Capitalization of Earnings Method

Better suited for companies that have stable margins and growth (typically mature companies with modest growth expectations), this income approach is relatively straightforward because it does not try to account for fluctuations in cash flow over time. Instead, it uses only the company’s expected future income, its annual rate of return, and its current cash flow.

By dividing future earnings by the capitalization rate (or cap rate) of the company, a business owner can understand its net present value.

Business Value = Annual Future Earnings/Required Rate of Return

For example, someone offers to buy your company, you might ask your CFO to produce a report. She runs the numbers and puts together a presentation outlining the financials: the estimated future earnings are $10 million, and the target rate of return is 8%.

Using the formula from above (10 million / 8%), this puts the value of the business at $125 million.

financial spreadsheet graph

Discounted Cash Flow Method (DCF)

When it comes to the income approach, the discounted cash flow method is much more dynamic. Most modern companies have lots of powerful tools at their disposal, which they can use to produce deep insights into both the current condition of their company and the condition that is expected for the future.

Because of this, the discounted cash flow method is great for companies that are experiencing rapid growth — or at least significant changes in growth from year to year.

Discounted Cash Flow Analysis

The theory behind the discounted cash flow method is that future income can be converted into present value, and when combined with a business’s terminal value, a business owner can know the overall value of the business.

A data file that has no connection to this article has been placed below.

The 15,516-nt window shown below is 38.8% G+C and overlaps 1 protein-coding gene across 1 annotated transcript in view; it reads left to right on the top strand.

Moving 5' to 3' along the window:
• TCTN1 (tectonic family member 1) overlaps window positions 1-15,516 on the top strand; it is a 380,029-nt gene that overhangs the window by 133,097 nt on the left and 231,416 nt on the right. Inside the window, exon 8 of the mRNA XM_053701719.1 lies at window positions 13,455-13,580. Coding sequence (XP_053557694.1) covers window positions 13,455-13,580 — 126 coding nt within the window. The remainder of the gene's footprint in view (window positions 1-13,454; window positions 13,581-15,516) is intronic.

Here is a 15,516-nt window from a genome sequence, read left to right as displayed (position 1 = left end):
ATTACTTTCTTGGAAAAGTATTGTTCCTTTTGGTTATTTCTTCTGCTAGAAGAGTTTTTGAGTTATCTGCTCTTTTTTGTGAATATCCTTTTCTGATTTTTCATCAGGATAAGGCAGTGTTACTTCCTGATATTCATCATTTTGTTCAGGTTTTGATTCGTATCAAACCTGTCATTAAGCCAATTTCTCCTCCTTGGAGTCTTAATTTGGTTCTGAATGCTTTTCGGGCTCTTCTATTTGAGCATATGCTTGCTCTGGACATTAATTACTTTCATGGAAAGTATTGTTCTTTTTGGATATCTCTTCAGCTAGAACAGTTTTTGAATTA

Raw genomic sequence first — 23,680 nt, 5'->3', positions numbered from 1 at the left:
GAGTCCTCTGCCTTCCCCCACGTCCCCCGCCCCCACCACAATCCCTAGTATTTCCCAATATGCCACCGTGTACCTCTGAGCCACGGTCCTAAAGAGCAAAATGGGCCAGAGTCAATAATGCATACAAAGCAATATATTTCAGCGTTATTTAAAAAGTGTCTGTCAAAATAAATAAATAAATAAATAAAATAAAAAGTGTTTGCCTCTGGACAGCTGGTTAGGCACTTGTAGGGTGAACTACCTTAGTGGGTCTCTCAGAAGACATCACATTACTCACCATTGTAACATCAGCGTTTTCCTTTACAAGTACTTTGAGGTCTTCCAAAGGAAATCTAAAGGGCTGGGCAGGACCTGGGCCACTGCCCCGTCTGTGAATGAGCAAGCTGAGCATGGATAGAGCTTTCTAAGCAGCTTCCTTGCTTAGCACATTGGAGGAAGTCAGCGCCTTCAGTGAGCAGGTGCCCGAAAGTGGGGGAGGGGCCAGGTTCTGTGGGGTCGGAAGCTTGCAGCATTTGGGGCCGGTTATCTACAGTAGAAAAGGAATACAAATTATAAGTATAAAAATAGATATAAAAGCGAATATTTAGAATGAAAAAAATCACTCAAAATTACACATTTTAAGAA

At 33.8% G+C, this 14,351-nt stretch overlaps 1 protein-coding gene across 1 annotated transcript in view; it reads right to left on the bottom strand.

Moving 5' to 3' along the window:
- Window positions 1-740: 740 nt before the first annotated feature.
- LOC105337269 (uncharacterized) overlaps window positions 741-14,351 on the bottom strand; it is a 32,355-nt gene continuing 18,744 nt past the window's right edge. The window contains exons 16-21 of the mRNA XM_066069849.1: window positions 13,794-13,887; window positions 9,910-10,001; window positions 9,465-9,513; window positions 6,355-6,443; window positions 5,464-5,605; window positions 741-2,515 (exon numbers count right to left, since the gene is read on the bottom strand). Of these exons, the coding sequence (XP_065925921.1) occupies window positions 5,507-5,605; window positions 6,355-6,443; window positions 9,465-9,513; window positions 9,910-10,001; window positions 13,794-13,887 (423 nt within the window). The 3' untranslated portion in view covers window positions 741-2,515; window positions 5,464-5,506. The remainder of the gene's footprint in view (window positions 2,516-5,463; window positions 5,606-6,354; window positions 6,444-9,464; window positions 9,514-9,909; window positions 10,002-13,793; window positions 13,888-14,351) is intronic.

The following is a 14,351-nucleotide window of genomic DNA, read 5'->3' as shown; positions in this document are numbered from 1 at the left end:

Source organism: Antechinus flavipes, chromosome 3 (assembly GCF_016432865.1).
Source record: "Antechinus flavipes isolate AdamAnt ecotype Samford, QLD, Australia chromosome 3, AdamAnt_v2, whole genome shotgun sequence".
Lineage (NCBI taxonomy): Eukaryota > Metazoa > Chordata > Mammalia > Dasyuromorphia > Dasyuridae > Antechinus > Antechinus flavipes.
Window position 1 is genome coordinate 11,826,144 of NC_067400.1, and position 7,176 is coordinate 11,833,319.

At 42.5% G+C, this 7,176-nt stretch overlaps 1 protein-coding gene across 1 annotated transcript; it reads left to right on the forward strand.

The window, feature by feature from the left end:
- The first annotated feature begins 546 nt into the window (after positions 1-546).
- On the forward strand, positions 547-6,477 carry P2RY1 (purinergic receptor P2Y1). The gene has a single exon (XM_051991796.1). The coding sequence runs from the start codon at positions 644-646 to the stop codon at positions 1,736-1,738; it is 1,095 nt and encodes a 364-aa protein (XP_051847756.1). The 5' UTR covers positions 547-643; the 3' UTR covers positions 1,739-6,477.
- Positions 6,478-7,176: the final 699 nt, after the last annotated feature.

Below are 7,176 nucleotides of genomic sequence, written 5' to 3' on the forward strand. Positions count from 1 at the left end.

Projected cash flows are the amount of income the company is expected to generate each year in the future, and the terminal value is the value at the time when cash flows level off or flatten. Those combined values are then given a discount rate (often called the weighted average cost of capital, or WACC) based on the desired rate of return, which then allows investors to know how much they would need to pay for each year’s worth of value — and therefore how much they should pay in total.

For example, if someone is interested in using the discounted cash flow method to buy a business, they would start by setting the time period for projecting future income. After that, they would calculate the earning potential of each asset for each year. Those values are then given a discounted rate based on the risks associated with accepting that value now as opposed to during the year it would have been generated organically.